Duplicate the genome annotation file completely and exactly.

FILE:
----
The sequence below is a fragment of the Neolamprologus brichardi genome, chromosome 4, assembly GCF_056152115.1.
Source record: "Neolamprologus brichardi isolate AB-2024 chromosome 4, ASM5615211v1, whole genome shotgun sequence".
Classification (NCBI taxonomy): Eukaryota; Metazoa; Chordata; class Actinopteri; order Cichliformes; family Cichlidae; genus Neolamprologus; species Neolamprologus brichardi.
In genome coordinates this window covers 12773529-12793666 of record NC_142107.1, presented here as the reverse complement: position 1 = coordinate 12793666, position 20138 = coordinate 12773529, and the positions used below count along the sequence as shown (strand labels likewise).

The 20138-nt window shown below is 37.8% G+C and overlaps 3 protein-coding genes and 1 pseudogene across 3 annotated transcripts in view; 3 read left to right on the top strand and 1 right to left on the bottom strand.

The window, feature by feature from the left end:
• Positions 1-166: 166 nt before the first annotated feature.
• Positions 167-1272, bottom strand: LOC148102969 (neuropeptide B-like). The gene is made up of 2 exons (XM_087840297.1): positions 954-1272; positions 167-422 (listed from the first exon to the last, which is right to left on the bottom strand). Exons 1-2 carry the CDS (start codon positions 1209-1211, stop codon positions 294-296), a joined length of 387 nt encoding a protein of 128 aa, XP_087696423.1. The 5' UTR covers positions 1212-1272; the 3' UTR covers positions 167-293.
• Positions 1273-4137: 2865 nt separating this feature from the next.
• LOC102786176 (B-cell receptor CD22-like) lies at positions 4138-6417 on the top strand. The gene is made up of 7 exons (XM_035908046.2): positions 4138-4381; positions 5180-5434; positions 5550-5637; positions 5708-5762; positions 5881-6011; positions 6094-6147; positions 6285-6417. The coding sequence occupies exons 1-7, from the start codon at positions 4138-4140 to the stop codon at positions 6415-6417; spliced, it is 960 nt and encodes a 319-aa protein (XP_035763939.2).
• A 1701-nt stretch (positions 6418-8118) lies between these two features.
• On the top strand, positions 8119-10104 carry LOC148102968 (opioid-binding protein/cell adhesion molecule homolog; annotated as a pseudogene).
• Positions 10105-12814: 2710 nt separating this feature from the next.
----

The sequence below is a fragment of the Neolamprologus brichardi genome, chromosome 4, assembly GCF_056152115.1.
Source record: "Neolamprologus brichardi isolate AB-2024 chromosome 4, ASM5615211v1, whole genome shotgun sequence".
Classification (NCBI taxonomy): Eukaryota; Metazoa; Chordata; class Actinopteri; order Cichliformes; family Cichlidae; genus Neolamprologus; species Neolamprologus brichardi.
In genome coordinates this window covers 12773529-12793666 of record NC_142107.1, presented here as the reverse complement: position 1 = coordinate 12793666, position 20138 = coordinate 12773529, and the positions used below count along the sequence as shown (strand labels likewise).

The 20138-nt window shown below is 37.8% G+C and overlaps 3 protein-coding genes and 1 pseudogene across 3 annotated transcripts in view; 3 read left to right on the top strand and 1 right to left on the bottom strand.

The window, feature by feature from the left end:
• Positions 1-166: 166 nt before the first annotated feature.
• Positions 167-1272, bottom strand: LOC148102969 (neuropeptide B-like). The gene is made up of 2 exons (XM_087840297.1): positions 954-1272; positions 167-422 (listed from the first exon to the last, which is right to left on the bottom strand). Exons 1-2 carry the CDS (start codon positions 1209-1211, stop codon positions 294-296), a joined length of 387 nt encoding a protein of 128 aa, XP_087696423.1. The 5' UTR covers positions 1212-1272; the 3' UTR covers positions 167-293.
• Positions 1273-4137: 2865 nt separating this feature from the next.
• LOC102786176 (B-cell receptor CD22-like) lies at positions 4138-6417 on the top strand. The gene is made up of 7 exons (XM_035908046.2): positions 4138-4381; positions 5180-5434; positions 5550-5637; positions 5708-5762; positions 5881-6011; positions 6094-6147; positions 6285-6417. The coding sequence occupies exons 1-7, from the start codon at positions 4138-4140 to the stop codon at positions 6415-6417; spliced, it is 960 nt and encodes a 319-aa protein (XP_035763939.2).
• A 1701-nt stretch (positions 6418-8118) lies between these two features.
• On the top strand, positions 8119-10104 carry LOC148102968 (opioid-binding protein/cell adhesion molecule homolog; annotated as a pseudogene).
• Positions 10105-12814: 2710 nt separating this feature from the next.